Perrine participated in four solar eclipse expeditions of the Lick Observatory: 1900 (Georgia, USA), 1901 (Sumatra), 1905 (Spain), and 1908 (Flint Island)[26], and was in charge of the one sent to Sumatra[27]. Also in 1901, he and George Ritchey observed the apparent superluminal motion in the nebulosity surrounding Nova Persei 1901.[9]

In 1909 he resigned from the Lick Observatory to accept the position of Director of the Argentine National Observatory (today, Observatorio Astronómico de Córdoba)[28][29] at Cordoba, Argentina from 1909 until his retirement in 1936 at age 69.

Perrine played an early role in the history of general relativity. The Argentine National Observatory led by Perrine made the first attempt to test Albert Einstein's Theory of Relativity by observing the deflection of star light near the Sun at a total solar eclipse.[30][31][32][33][34] Perrine wrote, "The Cordoba Observatory made the first definite attempt to secure observations at an eclipse (that of 1912) for the relativity problem and that was done at the instigation of Dr. Freundlich."[35] Einstein, in 1905, had proposed his Theory of Special Relativity which predicted that gravity bent light. In 1911 Einstein wrote, "It would be urgently wished that astronomers take up the question here raised (gravitational light deflection near the Sun),...".[36] Dr. Erwin Finlay-Freundlich, a German astronomer and mathematician, took up Einstein's challenge and contacted Perrine in 1911 and 1912 to ask if he would undertake a test of light deflection near the Sun. Perrine agreed to add the test to his planned expedition to Cristina, Brazil to observe the total solar eclipse of Oct. 10, 1912.[37] William Wallace Campbell, the Director of the Lick Observatory, also encouraged Perrine to pursue the test and loaned him Lick's eclipse camera lenses.[38] The Argentine National Observatory built the telescopes and readied the equipment at the observation site at Cristina, Brazil. Unfortunately, steady rain made visibility and therefore the test impossible. As Perrine put it, "We suffered a total eclipse instead of observing one".[39] While observational results were elusive in 1912, the expedition produced valuable instruments (telescopes, cameras, timers, etc.) and experience for the next eclipse in 1914 in Russia. Three observatories would organize expeditions and include light deflection in their programs for 1914; the Argentine National Observatory (Perrine), the Lick Observatory (Campbell), and the Berlin-Babelsberg Observatory (Freundlich).[40]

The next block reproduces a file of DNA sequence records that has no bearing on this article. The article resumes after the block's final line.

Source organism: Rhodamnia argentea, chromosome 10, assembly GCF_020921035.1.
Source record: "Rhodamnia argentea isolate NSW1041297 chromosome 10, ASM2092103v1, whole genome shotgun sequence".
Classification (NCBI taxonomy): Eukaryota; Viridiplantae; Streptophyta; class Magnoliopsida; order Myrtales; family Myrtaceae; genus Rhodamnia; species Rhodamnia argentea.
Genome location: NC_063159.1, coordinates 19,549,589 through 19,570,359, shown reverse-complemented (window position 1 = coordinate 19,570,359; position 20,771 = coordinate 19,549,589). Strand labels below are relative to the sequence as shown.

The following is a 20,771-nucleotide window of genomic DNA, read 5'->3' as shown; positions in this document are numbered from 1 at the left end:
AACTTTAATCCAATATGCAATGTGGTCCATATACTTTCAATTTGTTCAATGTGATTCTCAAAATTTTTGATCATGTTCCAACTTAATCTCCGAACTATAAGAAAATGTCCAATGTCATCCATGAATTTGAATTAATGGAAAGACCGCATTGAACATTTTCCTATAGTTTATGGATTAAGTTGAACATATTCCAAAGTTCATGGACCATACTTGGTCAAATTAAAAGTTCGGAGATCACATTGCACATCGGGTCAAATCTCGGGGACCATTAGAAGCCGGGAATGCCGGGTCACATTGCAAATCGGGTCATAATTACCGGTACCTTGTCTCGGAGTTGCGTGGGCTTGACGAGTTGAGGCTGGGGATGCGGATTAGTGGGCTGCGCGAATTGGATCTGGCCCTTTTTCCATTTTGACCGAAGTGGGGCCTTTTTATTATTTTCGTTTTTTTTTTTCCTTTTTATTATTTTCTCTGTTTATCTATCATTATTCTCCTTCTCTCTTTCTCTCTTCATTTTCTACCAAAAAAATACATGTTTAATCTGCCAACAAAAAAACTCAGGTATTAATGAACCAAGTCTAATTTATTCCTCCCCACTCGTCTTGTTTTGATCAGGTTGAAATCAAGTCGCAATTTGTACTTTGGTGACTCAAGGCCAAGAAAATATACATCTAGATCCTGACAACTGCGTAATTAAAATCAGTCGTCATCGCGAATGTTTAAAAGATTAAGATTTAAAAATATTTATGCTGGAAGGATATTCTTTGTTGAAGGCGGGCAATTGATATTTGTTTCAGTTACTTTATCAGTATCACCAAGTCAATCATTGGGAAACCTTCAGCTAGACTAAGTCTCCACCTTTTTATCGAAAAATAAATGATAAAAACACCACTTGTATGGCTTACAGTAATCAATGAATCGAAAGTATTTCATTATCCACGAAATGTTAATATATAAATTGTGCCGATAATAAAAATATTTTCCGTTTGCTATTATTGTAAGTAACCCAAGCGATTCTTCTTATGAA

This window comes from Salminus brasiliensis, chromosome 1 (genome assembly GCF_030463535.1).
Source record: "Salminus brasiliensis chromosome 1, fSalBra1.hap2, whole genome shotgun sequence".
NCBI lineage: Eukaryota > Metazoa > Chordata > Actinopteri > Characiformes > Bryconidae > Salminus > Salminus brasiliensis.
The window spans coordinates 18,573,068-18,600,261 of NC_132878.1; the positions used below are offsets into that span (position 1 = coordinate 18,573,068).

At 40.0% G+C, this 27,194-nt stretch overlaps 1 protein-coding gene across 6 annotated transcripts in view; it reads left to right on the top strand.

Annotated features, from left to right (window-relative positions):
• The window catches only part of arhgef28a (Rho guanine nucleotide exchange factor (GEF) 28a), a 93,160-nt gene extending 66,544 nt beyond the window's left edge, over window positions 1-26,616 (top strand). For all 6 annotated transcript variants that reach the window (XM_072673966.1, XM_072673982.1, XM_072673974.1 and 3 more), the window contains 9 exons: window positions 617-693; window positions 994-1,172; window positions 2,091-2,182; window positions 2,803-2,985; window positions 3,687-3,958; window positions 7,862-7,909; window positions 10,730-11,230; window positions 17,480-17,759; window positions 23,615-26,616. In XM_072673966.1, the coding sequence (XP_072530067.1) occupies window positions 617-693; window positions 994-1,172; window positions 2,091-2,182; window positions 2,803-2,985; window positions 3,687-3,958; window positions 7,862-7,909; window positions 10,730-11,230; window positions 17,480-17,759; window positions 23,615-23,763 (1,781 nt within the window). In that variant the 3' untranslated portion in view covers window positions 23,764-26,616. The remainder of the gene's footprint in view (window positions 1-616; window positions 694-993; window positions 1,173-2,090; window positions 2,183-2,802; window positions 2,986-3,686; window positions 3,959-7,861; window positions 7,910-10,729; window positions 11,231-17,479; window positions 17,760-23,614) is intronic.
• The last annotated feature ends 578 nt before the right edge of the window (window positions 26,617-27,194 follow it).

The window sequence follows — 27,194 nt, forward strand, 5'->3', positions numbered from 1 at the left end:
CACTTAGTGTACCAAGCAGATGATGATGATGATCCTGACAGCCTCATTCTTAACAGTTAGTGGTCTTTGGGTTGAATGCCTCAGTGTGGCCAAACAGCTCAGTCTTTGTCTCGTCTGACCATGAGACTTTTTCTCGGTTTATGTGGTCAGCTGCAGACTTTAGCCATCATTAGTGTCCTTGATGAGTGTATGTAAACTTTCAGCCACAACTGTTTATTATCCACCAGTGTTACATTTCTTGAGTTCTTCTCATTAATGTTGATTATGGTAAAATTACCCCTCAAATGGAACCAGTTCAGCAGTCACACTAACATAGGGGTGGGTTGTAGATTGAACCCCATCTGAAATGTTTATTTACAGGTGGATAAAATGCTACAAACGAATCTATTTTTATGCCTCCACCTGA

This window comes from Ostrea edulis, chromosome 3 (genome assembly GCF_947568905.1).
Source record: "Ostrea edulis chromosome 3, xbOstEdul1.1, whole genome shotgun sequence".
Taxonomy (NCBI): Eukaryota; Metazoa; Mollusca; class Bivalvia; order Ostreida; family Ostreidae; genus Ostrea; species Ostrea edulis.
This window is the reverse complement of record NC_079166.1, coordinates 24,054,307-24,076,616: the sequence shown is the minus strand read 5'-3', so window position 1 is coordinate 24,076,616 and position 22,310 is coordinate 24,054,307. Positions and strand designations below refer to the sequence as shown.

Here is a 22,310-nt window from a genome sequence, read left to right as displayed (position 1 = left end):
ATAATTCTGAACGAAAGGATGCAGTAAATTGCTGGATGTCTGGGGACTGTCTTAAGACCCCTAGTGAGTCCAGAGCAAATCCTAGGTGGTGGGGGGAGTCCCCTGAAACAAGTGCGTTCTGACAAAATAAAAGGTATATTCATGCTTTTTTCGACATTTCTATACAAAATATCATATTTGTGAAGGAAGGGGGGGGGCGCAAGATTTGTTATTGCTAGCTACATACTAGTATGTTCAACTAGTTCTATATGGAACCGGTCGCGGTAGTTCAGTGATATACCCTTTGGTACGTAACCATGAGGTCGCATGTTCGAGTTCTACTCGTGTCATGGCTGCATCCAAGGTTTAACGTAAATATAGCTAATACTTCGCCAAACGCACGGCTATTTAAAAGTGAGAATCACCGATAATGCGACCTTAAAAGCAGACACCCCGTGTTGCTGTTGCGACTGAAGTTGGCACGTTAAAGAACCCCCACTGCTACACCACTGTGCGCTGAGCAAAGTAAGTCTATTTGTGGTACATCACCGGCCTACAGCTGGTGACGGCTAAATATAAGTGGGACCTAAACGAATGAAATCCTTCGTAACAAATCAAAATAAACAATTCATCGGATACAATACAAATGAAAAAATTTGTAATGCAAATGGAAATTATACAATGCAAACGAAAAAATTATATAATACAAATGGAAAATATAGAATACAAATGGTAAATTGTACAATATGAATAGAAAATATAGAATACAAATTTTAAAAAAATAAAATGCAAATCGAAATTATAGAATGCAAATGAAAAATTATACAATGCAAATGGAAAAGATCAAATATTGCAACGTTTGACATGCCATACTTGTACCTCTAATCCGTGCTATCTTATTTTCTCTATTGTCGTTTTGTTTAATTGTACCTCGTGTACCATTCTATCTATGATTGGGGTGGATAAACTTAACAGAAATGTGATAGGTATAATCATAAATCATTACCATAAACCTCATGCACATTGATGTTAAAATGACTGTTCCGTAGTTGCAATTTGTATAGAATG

Perrine's photograph of the total solar eclipse of August 21, 1914 was the first taken in an attempt to measure star light deflection near the Sun which effect was predicted by Einstein's Special Theory of Relativity in 1911. Thin clouds obscured the eclipse just enough to prevent accurate star observation. If these first attempts in Brazil in 1912 or Russia in 1914 had achieved results, they would have proven Einstein wrong because at that time (1911-1914) Einstein had predicted a light deflection of 0.87 arcseconds rather than the 1.75 arcseconds which he later calculated in 1915 with the General Theory of Relativity.[41][42]

Perrine pioneered the study of astrophysics in Argentina and promoted the construction of the 60-inch/1.54 m reflecting telescope at Bosque Alegre which was completed in 1942 after his retirement in 1936[43]. It would remain the largest telescope in South America until 1981 when Brazil built a 63-inch reflector.[44] After retirement he lived in Cordoba then in Villa General Mitre (originally and again Villa del Totoral) where he died. He is buried in the Cemetery del Salvador (Cementerio del Salvador) formerly called the Cementerio de Disidentes (cemetery of dissidents/non-catholics), in the city of Córdoba.[45] His life was divided almost equally between the United States and Argentina (appx. 42 years in each).

Comets discovered or co-discovered

  • C/1895 W1 (Perrine)[46]
  • C/1896 C1 (Perrine-Lamp)[46]
  • C/1896 V1 (Perrine)[46]
  • 18D/Perrine-Mrkos
  • C/1897 U1 (Perrine)[46]
  • C/1898 L2 (Perrine)[46]
  • C/1898 R1 (Perrine-Chofardet)